As I mentioned in a previous post, one of my projects this year is a collaborative one; I’ve partnered with a divinity school student to learn about prison choirs and do some reflecting on the power of choral music, especially within the context of a church congregation (and considering what would happen if church music moved beyond the walls of the church). We arrived at this topic because of my experiences with music and homelessness, and my partner Marilyn’s passion around racial justice and incarceration. So together, we’ve been reading, interviewing, watching, and most recently, visiting prison choirs.
To put you in the mindset I was in the evening before my first prison experience, I must share with you the dress code I was required to follow: no excessively baggy or tight clothing, nothing spandex, no scrubs, no camouflage, no double layering on the bottom half of the person, no bobby pins, barrettes, or ribbons, no jackets, coats, vests, or outerwear of any type, no blue or black jeans, no jewelry, no dresses or skirts above the knee, no tank tops, no sweatshirts, sweatpants, wind pants or exercise clothing, no hats, nothing ripped, torn, or missing buttons. Now, I’ve only shared about half the list, but it’s enough to give you a headache. I’ve never spent so long picking out an outfit and then second-guessing my choices right up until the moment I was allowed into the prison. Though to be clear, that wasn’t a very distinct moment either. We were almost let in, but then kicked out. “You have to remove your nose ring. And your cartilage ring too.” Then almost let in, but kicked out. “No scarves!” Then almost let in, but kicked out. “Who told you you could bring these photos in?” The process was beyond frustrating. I had been holding so much fear around meeting the prisoners, but in that moment, I knew the staff was the real test.
Once we finally entered the classroom, all anxieties dissipated in relief. The men were so happy to welcome us, and joked, saying, “I hear you guys had a tough time getting in? Commit a crime and they’ll let you in with no problem!” The kind of joke that makes you bear your teeth and stretch your collar in discomfort, but the fact is, it’s true! Prisoners have an easy time getting in and a hard time getting out, while volunteers face the exact opposite scenario. The men we sang with that day were an unexpected blessing. They are all a part of Boston University’s Prison Teaching Program, which enables prisoners to receive a college education while in prison. This music class was just one of many classes they can take. The three hour class passed too quickly, as have the weeks since that day. I’ve been able to do a bit of reflecting on my experience, and I’d like to share a short piece I wrote on it with you now. Nothing poetic (yet!), but perhaps a little more put together than my Thanksgiving break mind could handle right now! Enjoy:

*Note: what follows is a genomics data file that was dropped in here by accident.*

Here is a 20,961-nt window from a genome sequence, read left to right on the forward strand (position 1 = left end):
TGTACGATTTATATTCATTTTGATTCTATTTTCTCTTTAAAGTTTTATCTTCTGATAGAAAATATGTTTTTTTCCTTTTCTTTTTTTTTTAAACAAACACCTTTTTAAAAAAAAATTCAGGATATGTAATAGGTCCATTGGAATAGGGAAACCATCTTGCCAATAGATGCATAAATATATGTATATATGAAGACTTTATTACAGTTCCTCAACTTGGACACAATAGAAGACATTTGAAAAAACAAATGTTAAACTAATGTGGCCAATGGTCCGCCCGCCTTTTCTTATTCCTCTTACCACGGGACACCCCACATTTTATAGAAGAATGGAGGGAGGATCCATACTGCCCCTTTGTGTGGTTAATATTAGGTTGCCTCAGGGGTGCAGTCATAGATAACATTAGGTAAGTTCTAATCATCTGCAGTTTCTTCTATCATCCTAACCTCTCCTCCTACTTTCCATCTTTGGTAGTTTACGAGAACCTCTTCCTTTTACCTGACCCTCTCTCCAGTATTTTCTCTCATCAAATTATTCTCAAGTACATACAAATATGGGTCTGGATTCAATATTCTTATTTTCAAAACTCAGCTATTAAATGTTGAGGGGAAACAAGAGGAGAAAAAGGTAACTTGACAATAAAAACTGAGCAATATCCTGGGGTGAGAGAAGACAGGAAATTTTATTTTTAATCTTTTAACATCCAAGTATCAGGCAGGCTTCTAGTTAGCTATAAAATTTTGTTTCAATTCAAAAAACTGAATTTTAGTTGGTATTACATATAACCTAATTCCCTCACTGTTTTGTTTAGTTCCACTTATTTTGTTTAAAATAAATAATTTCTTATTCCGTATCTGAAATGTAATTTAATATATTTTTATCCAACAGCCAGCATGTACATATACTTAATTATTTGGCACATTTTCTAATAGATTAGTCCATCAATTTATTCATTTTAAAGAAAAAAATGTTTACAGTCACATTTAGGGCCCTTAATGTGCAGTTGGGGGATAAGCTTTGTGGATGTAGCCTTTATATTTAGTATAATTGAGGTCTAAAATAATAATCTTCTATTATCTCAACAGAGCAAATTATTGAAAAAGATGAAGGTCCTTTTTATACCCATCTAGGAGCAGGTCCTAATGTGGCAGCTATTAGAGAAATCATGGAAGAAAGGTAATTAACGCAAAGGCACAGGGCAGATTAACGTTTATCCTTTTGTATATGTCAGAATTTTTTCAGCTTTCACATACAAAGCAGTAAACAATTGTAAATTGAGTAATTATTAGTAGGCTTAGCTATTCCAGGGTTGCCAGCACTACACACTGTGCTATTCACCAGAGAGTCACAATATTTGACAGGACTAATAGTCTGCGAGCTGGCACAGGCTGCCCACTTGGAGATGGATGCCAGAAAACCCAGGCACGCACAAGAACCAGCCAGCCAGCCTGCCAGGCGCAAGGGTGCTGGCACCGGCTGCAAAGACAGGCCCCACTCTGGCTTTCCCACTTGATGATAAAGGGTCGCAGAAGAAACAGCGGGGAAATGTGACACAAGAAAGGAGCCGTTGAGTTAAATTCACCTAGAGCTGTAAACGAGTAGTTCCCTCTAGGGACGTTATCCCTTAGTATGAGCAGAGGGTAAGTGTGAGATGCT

Last Tuesday, I visited a prison for the first time. I spent time reflecting beforehand on how I was feeling. The unsettling mixture of fear, nerves, and hopefulness were all confirmed in the thirty minutes it took to get through “the trap” and enter into the classroom. The process of stripping down – removing all accessories, letting go of all belongings, following orders, and being escorted around – really got me thinking for the first time about the life of a prisoner. All this to be contrasted so immediately as I stepped into the music class – a gathering of about thirty men, circled up, eager to learn. Suddenly, in the face of fear, we were singing “Lift up your voice, be not afraid”; in the face of hopelessness, we were singing “Soon and very soon, we are going to see the King”; in a setting infused with loneliness and distrust, we were holding hands, making eye contact with one another, and uniting our many voices as one. Music carries this power. When we sing together, we are creating a counterculture – a radical experience of life and love and community that is too often dismissed in today’s society. This is true of all choirs, but especially in the setting of a prison. Within a lifestyle where freedom no longer exists, the men of this prison experience an oasis in music class where they are freed to express themselves, to create music, to write their own lyrics, to gain a sense of leadership, and to discover how their individuality does contribute to a community. As André explained at the end of class, all of this is experienced through a focus on the process rather than the product. The men were encouraged to “make a beautiful sound” by Jamie, not because they need to please a future audience but simply because they can. There is such rich potential for music to be used in the bringing together of communities, especially communities that may not have regular access to musical opportunities. At the end of my visit, each member of the class thanked me for coming, and many thanked me especially for my bravery. I was so moved to feel such a joy in singing and an eagerness to welcome others into the family they’ve formed. The fear and nerves I felt in entering the prison transformed into hopefulness as I walked out, leaving a piece of myself with the choir, and taking their message with me.